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Thursday, June 16, 2011

Ecosystem of Weh Island

During 1997–1999, Conservation International conducted a survey of the coral reef in the area. According to the survey, the coral diversity is relatively low, but fish species variation is rich. Some species found during the survey include Pogonoperca ocellata, Chaetodon gardneri, Chaetodon xanthocephalus, Centropyge flavipectoralis, Genicanthus caudovittatus, Halichoeres cosmetus, Stethojulis albovittatus, Scarus enneacanthus, Scarus scaber and Zebrasoma desjardinii.
On 13 March 2004, a specimen of the rare and unusual species of shark, megamouth shark, was washed ashore on Gapang beach. Megamouth shark has a distinctive large mouth, very short snout and is broadly rounded in dorsal view. The specimen is said to be the 21st (some say it is the 23rd) sighting of the species since its discovery in 1976. The male shark, measuring 1.7 metres (5.6 ft) in length and weighing 13.82 kg (30.5 pounds), was frozen and sent to the Indonesian Institute of Sciences (LIPI) for further scientific study. As of 2006, there have only been 36 findings of megamouth sharks in the Pacific, Indian and Atlantic oceans.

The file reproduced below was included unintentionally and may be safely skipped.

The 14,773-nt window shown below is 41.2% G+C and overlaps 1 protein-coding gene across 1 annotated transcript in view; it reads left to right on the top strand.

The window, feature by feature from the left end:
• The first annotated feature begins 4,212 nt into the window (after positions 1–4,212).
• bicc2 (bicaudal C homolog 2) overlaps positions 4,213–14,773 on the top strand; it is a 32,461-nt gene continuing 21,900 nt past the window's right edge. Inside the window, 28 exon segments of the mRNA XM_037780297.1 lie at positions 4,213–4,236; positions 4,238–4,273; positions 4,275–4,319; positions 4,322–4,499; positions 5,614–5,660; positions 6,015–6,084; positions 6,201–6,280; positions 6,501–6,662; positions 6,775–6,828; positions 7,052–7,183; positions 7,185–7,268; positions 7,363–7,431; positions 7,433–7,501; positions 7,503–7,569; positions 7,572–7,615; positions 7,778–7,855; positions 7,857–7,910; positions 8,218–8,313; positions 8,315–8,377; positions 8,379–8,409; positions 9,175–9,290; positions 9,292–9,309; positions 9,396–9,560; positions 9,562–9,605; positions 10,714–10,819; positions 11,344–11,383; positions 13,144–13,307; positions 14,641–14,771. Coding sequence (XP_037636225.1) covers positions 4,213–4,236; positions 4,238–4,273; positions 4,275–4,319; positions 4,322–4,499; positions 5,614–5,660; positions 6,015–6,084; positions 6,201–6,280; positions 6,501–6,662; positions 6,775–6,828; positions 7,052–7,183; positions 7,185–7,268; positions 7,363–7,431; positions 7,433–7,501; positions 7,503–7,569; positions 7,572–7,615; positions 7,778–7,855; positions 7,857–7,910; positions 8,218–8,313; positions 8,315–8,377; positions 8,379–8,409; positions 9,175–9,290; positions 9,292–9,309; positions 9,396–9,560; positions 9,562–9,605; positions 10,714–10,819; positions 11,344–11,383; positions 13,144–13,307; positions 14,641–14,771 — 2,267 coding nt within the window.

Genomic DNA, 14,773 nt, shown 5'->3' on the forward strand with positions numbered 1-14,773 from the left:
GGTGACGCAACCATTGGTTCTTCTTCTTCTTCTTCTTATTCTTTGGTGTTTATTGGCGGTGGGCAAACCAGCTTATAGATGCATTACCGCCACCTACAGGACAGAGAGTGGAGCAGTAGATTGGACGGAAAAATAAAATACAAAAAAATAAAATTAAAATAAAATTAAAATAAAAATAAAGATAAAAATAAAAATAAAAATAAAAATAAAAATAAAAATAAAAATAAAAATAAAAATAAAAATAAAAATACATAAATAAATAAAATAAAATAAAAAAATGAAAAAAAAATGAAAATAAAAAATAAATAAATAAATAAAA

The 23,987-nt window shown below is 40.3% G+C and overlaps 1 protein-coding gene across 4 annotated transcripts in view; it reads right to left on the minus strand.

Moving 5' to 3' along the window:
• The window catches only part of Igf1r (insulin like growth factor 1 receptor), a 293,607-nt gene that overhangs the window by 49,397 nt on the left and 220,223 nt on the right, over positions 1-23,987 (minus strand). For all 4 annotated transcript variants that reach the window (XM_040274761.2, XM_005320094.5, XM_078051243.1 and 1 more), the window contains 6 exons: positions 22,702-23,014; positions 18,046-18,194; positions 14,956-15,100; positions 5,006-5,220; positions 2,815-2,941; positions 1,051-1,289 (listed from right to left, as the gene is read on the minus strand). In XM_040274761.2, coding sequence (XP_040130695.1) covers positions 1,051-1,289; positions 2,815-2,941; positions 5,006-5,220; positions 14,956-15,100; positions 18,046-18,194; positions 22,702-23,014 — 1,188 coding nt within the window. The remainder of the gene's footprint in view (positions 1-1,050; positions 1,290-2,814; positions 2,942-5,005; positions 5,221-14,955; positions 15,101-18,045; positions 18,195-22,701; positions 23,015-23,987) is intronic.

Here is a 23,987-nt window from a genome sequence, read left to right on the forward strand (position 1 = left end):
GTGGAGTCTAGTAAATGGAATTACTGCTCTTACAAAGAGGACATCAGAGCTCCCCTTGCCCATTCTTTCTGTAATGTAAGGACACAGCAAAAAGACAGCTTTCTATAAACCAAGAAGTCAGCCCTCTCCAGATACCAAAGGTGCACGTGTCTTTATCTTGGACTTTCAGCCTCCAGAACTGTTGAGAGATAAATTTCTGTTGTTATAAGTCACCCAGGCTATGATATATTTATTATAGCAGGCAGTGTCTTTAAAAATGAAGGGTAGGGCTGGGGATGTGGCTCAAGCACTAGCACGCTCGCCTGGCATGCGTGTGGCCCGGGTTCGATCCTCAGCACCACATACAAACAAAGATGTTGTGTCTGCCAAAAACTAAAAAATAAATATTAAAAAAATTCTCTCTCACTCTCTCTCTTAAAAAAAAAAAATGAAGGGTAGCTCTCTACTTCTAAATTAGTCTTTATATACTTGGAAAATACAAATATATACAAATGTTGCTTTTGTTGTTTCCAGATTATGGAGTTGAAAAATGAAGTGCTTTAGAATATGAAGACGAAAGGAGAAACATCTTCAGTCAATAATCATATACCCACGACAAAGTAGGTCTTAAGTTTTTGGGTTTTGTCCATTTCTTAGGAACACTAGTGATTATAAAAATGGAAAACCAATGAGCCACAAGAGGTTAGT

The 2004 earthquake and tsunami has affected the island's ecosystem. At Iboih village, a large swath of mangrove was destroyed. Debris from the land was deposited on the nearby reefs as a result of the tsunami. In 2005, about 14,400 mangrove seedlings were replanted to save the mangrove forest.
Apart from underwater ecosystem, Weh island is the only habitat of one threatened species of toad, named Bufo valhallae (genus Bufo). The species is only known from the holotype from the island. Due to heavily degraded forestation on the island, the population of the species is uncertain.


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